Researchers have developed high-power fuel cells that operate at double the voltage of conventional hydrogen fuel cells.
Electrification of the transportation sector—one of the largest consumers of energy in the world—is critical to future energy and environmental resilience. Electrifying transportation will require high-power fuel cells (either stand alone or in conjunction with batteries) to facilitate the transition to electric vehicles, from cars and trucks to boats and airplanes.
Liquid-fueled cells are an attractive alternative to traditional hydrogen fuel cells because they eliminate the need to transport and store hydrogen. They can help to power unpiloted underwater vehicles, drones, and, eventually, electric aircraft—all at significantly lower cost.
They could also serve as range-extenders for current battery-powered electric vehicles, thus advancing their adoption.
The research appears in the journal Cell Reports Physical Science.
The researchers have pioneered a reactant: identifying an optimal range of flow rates, flow field architectures, and residence times that enable high power operation. This approach addresses key challenges in direct borohydride fuel cells (DBFCs), namely proper fuel and oxidant distribution and the mitigation of parasitic reactions.
Importantly, the team has shown a single-cell operating voltage of 1.4 or greater, double that obtained in conventional hydrogen fuel cells, with peak powers approaching 1 watt/cm2.
Doubling the voltage would allow for a smaller, lighter, more efficient fuel cell design, which translates to significant gravimetric and volumetric advantages when assembling multiple cells into a stack for commercial use. Their approach is broadly applicable to other classes of liquid/liquid fuel cells.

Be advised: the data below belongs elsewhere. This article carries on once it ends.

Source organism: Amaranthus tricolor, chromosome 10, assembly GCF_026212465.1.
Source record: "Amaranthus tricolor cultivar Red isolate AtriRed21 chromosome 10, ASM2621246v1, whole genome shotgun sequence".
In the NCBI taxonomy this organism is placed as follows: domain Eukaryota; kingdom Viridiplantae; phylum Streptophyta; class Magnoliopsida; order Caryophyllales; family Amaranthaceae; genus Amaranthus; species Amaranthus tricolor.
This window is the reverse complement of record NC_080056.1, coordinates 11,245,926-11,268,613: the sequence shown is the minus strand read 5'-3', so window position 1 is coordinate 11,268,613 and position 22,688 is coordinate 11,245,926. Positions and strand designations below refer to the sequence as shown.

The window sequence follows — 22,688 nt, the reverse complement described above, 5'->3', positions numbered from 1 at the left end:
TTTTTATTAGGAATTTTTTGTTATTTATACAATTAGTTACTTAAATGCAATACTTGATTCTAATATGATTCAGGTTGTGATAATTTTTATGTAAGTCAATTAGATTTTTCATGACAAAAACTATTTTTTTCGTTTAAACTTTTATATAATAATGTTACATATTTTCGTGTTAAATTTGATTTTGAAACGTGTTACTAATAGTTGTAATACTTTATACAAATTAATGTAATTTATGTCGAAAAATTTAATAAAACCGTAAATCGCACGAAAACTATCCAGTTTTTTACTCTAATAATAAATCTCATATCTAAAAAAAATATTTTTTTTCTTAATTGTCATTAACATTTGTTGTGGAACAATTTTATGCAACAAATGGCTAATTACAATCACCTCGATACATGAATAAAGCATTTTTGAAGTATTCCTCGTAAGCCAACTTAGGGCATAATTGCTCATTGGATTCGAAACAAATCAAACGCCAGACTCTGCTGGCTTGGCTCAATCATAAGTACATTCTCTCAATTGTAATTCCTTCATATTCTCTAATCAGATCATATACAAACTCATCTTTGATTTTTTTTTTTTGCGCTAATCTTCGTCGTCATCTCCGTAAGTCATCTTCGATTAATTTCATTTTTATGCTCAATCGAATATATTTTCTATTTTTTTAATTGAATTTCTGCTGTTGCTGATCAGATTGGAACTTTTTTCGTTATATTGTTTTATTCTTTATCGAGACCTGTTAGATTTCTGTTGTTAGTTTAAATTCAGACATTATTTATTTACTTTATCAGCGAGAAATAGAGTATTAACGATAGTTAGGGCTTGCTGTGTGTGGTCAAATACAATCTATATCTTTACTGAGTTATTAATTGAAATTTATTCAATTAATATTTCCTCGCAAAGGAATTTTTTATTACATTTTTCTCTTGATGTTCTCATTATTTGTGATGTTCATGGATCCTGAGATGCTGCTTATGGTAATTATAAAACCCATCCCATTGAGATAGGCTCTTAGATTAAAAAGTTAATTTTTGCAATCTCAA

“The reactant-transport engineering approach provides an elegant and facile way to significantly boost the performance of these fuel cells while still using existing components,” says Vijay Ramani, professor at the McKelvey School of Engineering at Washington University in St. Louis. “By following our guidelines, even current, commercially deployed liquid fuel cells can see gains in performance.”
The key to improving any existing fuel cell technology is reducing or eliminating side reactions. The majority of efforts to achieve this goal involve developing new catalysts that face significant hurdles in terms of adoption and field deployment.
“Fuel cell manufacturers are typically reluctant to spend significant capital or effort to adopt a new material,” says Shrihari Sankarasubramanian, a senior staff research scientist on Ramani’s team. “But achieving the same or better improvement with their existing hardware and components is a game changer.”
“Hydrogen bubbles formed on the surface of the catalyst have long been a problem for direct sodium borohydride fuel cells, and it can be minimized by the rational design of the flow field,” says Zhongyang Wang, a former member of Ramani’s lab who earned his PhD in 2019 and is now at the Pritzker School of Molecular Engineering at the University of Chicago.
“With the development of this reactant-transport approach, we are on the path to scale-up and deployment.”
“We are at the stage of scaling up our cells into stacks for applications in both submersibles and drones,” Ramani says.
The technology and its underpinnings are the subject of patent filing and are available for licensing. The US Office of Naval Research funded the research.